Home Life & People What You Need To Know About The Opioid Epidemic And The Actions We Should All Take Right Now

What You Need To Know About The Opioid Epidemic And The Actions We Should All Take Right Now

10 min read
0
0
41

Sin is in the world, and it is heartbreaking to see the effects it has on our nation. Many people in our nation have become addicted to opioids and it has become a major epidemic. There is so much that still needs to be figured out and a lot has to change. But, what can we do to combat this major issue?

Surviving the Opioid Epidemic

The United States is in the midst of an opioid overdose epidemic. Opioids (including prescription opioids and fentanyl) killed more than 33,000 people in 2015, more than any year on record. Nearly half of all opioid overdose deaths involve a prescription opioid.

Prescription opioids can be used to treat moderate-to-severe pain and are often prescribed following surgery or injury, or for health conditions such as cancer. In recent years, there has been a dramatic increase in the acceptance and use of prescription opioids for the treatment of chronic, non-cancer pain, such as back pain or osteoarthritis, despite serious risks and the lack of evidence about their long-term effectiveness. In addition to the serious risks of addiction, abuse, and overdose, the use of prescription opioids can have a number of side effects, even when taken as directed: Tolerance—meaning you might need to take more of the medication for the same pain relief. Physical dependence—meaning you have symptoms of withdrawal when the medication is stopped. Increased sensitivity to pain. Constipation. Nausea, vomiting, and dry mouth. Sleepiness and dizziness. Confusion. Depression. Low levels of testosterone that can result in lower sex drive, energy, and strength. Itching and sweating.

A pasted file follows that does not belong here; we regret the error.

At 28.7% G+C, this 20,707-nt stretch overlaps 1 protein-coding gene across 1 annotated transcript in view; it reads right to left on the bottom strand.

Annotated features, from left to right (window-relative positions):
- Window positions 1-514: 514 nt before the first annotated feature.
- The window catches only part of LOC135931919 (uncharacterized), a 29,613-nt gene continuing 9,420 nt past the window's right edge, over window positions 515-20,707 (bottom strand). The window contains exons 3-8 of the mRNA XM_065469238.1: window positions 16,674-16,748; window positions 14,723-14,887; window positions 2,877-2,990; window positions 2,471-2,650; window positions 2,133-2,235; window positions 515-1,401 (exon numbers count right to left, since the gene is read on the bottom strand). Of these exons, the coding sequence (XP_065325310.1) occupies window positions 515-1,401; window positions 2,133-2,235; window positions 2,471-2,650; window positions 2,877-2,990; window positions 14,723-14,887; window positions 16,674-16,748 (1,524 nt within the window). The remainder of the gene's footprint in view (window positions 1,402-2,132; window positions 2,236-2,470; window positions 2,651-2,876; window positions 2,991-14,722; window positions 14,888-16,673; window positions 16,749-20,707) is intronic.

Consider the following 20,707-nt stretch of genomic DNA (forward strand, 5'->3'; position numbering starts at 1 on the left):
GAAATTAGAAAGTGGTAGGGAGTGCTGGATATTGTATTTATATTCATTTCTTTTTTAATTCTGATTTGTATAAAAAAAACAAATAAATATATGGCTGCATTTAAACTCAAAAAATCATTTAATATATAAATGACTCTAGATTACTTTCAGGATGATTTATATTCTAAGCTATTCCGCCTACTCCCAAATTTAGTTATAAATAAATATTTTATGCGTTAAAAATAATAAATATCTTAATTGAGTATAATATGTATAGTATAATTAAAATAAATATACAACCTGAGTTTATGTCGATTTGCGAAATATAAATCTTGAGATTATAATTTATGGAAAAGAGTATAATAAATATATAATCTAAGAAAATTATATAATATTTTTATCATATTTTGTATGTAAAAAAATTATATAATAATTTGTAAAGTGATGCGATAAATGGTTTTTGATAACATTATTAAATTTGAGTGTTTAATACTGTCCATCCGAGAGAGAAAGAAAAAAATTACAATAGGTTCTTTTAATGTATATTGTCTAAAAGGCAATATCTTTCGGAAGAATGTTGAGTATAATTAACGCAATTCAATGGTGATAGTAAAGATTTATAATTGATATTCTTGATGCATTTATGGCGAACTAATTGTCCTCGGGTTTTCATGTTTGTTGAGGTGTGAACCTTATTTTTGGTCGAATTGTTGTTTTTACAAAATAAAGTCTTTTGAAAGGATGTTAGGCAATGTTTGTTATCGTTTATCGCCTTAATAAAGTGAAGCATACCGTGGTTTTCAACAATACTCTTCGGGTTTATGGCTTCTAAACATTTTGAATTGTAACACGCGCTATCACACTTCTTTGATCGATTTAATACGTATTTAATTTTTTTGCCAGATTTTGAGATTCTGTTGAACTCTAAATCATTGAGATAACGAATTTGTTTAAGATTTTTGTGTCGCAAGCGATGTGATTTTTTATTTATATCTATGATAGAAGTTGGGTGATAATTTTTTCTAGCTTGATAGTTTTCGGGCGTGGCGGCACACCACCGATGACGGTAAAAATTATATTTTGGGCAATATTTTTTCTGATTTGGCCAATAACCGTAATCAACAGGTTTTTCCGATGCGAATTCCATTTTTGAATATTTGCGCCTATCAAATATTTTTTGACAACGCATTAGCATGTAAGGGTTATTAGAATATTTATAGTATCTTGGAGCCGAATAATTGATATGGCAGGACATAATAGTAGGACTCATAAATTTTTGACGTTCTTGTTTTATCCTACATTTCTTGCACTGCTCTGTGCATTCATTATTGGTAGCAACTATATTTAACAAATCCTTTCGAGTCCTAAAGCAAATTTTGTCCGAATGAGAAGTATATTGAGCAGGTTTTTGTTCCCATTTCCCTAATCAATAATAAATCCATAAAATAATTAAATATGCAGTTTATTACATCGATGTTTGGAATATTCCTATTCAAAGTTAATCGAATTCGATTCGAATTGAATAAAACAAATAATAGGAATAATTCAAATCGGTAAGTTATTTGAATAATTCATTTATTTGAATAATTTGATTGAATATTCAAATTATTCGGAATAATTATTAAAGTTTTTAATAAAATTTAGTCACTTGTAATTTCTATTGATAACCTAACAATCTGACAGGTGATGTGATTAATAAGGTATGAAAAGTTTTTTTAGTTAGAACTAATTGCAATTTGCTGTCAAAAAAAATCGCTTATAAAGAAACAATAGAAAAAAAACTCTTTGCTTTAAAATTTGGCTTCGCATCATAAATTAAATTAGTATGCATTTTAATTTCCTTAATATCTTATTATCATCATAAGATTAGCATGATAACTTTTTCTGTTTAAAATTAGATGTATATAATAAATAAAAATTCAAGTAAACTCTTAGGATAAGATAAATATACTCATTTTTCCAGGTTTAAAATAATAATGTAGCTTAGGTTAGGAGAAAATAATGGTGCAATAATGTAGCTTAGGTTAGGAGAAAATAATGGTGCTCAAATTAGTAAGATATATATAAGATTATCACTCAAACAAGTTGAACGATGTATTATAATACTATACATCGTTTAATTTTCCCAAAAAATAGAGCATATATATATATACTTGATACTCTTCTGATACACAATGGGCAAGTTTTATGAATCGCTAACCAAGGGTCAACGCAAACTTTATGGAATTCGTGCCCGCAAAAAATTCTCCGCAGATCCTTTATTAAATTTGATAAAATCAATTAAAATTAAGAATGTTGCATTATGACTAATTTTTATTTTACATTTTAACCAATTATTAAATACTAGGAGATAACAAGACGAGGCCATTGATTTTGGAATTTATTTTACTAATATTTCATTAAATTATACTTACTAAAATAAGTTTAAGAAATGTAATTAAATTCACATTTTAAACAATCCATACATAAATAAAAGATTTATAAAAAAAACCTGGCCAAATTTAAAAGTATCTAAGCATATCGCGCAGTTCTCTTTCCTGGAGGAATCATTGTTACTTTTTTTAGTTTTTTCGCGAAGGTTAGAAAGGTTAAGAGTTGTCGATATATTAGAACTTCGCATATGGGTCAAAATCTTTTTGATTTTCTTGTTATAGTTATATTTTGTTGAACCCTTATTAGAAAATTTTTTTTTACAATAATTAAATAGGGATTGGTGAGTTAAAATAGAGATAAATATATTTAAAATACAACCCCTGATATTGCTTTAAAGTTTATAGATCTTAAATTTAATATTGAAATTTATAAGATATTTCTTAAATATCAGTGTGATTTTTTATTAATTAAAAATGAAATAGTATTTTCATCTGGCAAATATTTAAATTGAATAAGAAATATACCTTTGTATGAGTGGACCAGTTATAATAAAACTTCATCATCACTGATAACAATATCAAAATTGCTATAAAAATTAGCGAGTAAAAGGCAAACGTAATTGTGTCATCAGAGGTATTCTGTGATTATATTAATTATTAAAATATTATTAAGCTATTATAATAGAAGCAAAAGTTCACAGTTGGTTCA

Anyone who takes prescription opioids can become addicted to them. In fact, as many as one in four patients receiving long-term opioid therapy in a primary care setting struggles with opioid addiction. Once addicted, it can be hard to stop. In 2014, nearly two million Americans either abused or were dependent on prescription opioid pain relievers. Taking too many prescription opioids can stop a person’s breathing—leading to death. Prescription opioid overdose deaths also often involve benzodiazepines. Benzodiazepines are central nervous system depressants used to sedate, induce sleep, prevent seizures, and relieve anxiety. Examples include alprazolam (Xanax®), diazepam (Valium®), and lorazepam (Ativan®). Avoid taking benzodiazepines while taking prescription opioids whenever possible.

Pharmaceutical fentanyl is a synthetic opioid pain reliever, approved for treating severe pain, typically advanced cancer pain. It is 50 to 100 times more potent than morphine. It is prescribed in the form of transdermal patches or lozenges and can be diverted for misuse and abuse in the United States. However, most recent cases of fentanyl-related harm, overdose, and death in the U.S. are linked to illegally made fentanyl. It is sold through illegal drug markets for its heroin-like effect. It is often mixed with heroin and/or cocaine as a combination product—with or without the user’s knowledge—to increase its euphoric effects. Overdose deaths involving synthetic opioids other than methadone, which includes fentanyl, increased by 72% from 2014 to 2015. Roughly 9,500 people died from overdoses involving synthetic opioids other than methadone in 2015.